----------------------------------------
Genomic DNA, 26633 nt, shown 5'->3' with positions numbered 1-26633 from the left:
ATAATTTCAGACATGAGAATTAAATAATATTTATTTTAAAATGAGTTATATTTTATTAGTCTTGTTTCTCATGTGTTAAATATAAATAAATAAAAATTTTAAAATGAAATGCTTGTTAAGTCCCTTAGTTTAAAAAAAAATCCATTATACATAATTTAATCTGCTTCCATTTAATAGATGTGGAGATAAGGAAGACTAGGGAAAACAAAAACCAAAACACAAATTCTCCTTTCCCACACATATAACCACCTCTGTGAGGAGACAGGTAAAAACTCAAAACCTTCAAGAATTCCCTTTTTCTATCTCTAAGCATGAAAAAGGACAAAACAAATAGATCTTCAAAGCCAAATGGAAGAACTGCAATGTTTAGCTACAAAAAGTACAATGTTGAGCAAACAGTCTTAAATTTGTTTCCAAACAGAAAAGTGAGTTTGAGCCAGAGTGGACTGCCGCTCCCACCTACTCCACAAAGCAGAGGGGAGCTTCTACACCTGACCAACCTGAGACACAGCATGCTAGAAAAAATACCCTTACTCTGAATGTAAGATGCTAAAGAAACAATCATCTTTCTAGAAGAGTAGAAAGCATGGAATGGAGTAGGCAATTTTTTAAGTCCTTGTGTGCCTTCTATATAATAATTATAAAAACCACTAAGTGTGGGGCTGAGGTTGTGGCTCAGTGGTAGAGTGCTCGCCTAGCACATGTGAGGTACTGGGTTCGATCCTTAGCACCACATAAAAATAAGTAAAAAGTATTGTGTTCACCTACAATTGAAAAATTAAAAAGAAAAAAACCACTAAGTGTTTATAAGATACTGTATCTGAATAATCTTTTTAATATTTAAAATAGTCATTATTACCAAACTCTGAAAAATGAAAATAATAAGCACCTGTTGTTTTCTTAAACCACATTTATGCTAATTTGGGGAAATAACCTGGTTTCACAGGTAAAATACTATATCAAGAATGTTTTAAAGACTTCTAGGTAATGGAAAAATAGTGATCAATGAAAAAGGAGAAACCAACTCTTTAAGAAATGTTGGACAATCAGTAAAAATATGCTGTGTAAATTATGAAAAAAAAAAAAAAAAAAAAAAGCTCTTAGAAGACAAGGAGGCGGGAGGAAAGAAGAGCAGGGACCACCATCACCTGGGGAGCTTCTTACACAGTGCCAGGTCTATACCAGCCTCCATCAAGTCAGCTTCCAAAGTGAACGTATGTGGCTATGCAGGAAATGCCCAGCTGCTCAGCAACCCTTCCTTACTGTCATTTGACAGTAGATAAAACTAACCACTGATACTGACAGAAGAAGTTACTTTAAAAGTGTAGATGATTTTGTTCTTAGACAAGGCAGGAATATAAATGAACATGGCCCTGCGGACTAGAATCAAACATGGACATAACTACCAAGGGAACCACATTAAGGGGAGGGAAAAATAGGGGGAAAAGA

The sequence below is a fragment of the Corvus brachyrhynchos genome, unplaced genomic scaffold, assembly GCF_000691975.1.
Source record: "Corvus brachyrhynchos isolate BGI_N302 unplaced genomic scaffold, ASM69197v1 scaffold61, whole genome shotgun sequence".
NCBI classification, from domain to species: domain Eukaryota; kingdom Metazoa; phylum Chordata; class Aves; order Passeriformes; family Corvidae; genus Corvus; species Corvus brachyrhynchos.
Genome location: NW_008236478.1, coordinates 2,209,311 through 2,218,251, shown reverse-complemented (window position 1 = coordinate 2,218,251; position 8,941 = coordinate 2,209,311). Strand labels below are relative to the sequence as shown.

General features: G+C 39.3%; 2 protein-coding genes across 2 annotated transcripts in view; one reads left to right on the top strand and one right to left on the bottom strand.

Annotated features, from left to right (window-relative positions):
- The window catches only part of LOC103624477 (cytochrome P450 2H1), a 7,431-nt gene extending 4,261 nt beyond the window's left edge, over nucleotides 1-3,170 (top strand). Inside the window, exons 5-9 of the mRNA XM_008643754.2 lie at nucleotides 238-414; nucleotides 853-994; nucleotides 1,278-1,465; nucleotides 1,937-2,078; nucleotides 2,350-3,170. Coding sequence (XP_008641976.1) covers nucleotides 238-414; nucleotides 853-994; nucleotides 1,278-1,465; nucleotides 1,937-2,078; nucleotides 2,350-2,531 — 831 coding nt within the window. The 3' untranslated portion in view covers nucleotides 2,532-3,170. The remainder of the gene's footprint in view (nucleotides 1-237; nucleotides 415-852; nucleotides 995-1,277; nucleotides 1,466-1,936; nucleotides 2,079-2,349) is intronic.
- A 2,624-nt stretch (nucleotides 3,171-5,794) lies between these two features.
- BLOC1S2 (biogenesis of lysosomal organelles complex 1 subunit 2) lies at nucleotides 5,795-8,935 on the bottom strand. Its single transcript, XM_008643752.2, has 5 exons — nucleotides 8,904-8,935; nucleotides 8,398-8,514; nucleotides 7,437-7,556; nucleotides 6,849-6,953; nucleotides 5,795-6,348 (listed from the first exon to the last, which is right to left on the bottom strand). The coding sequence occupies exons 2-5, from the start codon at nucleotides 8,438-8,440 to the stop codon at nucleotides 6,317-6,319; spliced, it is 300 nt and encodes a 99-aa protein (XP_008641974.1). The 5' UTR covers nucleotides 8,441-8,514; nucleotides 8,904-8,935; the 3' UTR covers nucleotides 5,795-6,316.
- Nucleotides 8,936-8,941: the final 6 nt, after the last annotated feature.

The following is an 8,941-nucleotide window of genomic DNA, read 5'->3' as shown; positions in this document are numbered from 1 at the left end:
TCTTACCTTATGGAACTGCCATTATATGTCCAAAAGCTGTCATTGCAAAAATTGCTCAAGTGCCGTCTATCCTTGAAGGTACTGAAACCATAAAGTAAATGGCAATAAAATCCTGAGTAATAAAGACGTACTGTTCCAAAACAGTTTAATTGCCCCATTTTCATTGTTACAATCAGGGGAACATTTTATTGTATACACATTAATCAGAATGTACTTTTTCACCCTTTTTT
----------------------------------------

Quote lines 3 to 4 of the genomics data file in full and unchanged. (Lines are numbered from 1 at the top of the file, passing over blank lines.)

The sequence below is a fragment of the Corvus brachyrhynchos genome, unplaced genomic scaffold, assembly GCF_000691975.1.
Source record: "Corvus brachyrhynchos isolate BGI_N302 unplaced genomic scaffold, ASM69197v1 scaffold61, whole genome shotgun sequence".